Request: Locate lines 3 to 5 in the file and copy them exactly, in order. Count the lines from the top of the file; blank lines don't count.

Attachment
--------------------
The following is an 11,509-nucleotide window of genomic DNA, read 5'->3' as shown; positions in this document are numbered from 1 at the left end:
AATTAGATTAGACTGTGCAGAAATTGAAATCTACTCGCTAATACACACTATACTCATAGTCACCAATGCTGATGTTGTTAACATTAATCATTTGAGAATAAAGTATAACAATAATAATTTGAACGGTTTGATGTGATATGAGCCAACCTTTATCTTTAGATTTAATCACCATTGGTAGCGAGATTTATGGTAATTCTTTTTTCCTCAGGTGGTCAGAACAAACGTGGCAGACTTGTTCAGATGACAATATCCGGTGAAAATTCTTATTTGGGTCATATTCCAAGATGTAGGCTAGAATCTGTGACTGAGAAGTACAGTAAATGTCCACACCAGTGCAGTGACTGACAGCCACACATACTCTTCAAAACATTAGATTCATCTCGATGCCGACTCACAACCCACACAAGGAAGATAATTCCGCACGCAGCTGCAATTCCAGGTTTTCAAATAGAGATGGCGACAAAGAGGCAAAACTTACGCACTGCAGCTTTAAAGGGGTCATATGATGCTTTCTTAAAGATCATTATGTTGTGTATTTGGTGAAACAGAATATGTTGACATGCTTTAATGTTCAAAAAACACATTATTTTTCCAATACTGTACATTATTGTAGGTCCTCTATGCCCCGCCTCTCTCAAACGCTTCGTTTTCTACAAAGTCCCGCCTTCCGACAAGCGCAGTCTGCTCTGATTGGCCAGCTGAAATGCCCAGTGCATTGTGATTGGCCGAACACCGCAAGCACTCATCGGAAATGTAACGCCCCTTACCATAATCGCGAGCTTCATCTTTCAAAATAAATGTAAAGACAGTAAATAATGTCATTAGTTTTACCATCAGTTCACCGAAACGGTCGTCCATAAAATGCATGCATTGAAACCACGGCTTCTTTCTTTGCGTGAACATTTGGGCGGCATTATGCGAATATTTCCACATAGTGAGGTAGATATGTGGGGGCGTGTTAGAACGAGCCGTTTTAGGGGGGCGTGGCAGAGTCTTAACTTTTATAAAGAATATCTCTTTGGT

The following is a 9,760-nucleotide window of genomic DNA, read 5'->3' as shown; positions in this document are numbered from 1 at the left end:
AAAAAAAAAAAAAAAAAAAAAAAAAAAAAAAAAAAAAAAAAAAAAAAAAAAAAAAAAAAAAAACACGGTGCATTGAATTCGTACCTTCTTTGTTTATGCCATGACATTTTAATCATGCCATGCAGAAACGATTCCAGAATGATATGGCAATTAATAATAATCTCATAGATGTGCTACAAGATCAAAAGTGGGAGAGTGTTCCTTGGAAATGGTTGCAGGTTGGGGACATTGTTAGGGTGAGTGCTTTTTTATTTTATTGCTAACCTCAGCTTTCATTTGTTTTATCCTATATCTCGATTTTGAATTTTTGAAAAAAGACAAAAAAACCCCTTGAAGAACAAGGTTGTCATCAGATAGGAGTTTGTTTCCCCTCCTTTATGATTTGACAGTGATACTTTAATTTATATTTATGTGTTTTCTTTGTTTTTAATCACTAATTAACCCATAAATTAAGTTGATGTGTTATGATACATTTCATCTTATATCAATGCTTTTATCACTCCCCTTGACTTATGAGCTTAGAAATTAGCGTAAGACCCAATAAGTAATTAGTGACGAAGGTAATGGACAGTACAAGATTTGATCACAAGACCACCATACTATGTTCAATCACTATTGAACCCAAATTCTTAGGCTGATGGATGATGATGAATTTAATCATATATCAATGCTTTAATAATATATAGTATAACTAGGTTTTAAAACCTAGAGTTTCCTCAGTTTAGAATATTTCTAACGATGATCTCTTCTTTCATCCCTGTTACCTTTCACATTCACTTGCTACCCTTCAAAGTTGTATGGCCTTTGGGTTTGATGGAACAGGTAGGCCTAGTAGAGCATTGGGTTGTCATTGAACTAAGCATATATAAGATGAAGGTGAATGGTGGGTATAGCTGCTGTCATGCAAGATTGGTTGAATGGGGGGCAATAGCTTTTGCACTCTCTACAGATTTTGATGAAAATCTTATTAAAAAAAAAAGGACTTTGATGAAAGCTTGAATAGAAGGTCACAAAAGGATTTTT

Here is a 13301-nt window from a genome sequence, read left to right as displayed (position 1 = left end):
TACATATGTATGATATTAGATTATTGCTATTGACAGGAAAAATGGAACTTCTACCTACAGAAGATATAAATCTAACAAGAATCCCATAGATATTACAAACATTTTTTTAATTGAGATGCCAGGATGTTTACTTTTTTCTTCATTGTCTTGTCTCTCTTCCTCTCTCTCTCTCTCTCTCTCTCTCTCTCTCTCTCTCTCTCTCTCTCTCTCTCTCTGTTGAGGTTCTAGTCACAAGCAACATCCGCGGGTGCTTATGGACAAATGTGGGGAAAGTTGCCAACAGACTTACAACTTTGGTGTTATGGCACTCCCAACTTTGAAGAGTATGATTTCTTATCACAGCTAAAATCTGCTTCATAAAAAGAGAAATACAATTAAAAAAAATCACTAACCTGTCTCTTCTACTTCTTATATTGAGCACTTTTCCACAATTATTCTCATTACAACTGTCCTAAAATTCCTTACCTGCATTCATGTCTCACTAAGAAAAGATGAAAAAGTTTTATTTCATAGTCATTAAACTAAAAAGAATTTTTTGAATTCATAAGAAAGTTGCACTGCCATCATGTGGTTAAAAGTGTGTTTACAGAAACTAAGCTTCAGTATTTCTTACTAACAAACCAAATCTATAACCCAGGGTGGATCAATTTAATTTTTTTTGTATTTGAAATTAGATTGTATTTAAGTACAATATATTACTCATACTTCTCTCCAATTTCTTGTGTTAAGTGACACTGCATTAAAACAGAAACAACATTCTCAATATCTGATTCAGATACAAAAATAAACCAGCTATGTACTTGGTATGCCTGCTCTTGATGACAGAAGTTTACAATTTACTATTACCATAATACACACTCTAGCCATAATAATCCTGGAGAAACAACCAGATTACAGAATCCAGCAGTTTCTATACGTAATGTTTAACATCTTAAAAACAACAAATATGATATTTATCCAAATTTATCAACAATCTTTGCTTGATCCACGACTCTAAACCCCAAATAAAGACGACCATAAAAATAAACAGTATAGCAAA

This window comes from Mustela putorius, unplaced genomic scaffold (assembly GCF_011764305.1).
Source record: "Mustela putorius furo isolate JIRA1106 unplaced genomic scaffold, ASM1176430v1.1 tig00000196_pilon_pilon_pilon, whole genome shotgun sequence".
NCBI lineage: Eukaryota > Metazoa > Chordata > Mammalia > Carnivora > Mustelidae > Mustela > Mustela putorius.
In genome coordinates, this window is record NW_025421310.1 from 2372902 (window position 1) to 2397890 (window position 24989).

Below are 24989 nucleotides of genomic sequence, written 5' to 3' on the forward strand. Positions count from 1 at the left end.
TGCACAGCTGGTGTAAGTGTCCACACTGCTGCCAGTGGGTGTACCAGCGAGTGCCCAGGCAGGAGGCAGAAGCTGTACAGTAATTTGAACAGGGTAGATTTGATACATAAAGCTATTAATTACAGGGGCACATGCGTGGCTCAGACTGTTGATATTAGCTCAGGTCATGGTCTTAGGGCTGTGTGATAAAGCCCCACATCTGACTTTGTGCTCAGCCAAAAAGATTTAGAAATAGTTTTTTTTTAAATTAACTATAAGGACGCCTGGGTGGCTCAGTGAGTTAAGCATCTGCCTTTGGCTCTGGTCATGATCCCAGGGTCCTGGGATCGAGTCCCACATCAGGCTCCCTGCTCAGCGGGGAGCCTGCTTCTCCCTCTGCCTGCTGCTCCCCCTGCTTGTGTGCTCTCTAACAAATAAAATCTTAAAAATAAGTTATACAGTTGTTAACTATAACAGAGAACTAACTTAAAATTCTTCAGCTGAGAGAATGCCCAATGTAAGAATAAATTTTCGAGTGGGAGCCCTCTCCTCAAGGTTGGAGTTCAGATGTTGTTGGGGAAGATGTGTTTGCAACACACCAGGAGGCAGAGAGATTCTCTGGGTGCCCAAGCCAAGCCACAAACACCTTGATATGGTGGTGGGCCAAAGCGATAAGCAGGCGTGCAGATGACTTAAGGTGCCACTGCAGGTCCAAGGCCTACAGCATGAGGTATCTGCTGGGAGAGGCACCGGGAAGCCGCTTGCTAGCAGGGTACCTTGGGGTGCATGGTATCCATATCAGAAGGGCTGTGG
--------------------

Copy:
The following is a 9,760-nucleotide window of genomic DNA, read 5'->3' as shown; positions in this document are numbered from 1 at the left end:
AAAAAAAAAAAAAAAAAAAAAAAAAAAAAAAAAAAAAAAAAAAAAAAAAAAAAAAAAAAAAAACACGGTGCATTGAATTCGTACCTTCTTTGTTTATGCCATGACATTTTAATCATGCCATGCAGAAACGATTCCAGAATGATATGGCAATTAATAATAATCTCATAGATGTGCTACAAGATCAAAAGTGGGAGAGTGTTCCTTGGAAATGGTTGCAGGTTGGGGACATTGTTAGGGTGAGTGCTTTTTTATTTTATTGCTAACCTCAGCTTTCATTTGTTTTATCCTATATCTCGATTTTGAATTTTTGAAAAAAGACAAAAAAACCCCTTGAAGAACAAGGTTGTCATCAGATAGGAGTTTGTTTCCCCTCCTTTATGATTTGACAGTGATACTTTAATTTATATTTATGTGTTTTCTTTGTTTTTAATCACTAATTAACCCATAAATTAAGTTGATGTGTTATGATACATTTCATCTTATATCAATGCTTTTATCACTCCCCTTGACTTATGAGCTTAGAAATTAGCGTAAGACCCAATAAGTAATTAGTGACGAAGGTAATGGACAGTACAAGATTTGATCACAAGACCACCATACTATGTTCAATCACTATTGAACCCAAATTCTTAGGCTGATGGATGATGATGAATTTAATCATATATCAATGCTTTAATAATATATAGTATAACTAGGTTTTAAAACCTAGAGTTTCCTCAGTTTAGAATATTTCTAACGATGATCTCTTCTTTCATCCCTGTTACCTTTCACATTCACTTGCTACCCTTCAAAGTTGTATGGCCTTTGGGTTTGATGGAACAGGTAGGCCTAGTAGAGCATTGGGTTGTCATTGAACTAAGCATATATAAGATGAAGGTGAATGGTGGGTATAGCTGCTGTCATGCAAGATTGGTTGAATGGGGGGCAATAGCTTTTGCACTCTCTACAGATTTTGATGAAAATCTTATTAAAAAAAAAAGGACTTTGATGAAAGCTTGAATAGAAGGTCACAAAAGGATTTTT

Here is a 13301-nt window from a genome sequence, read left to right as displayed (position 1 = left end):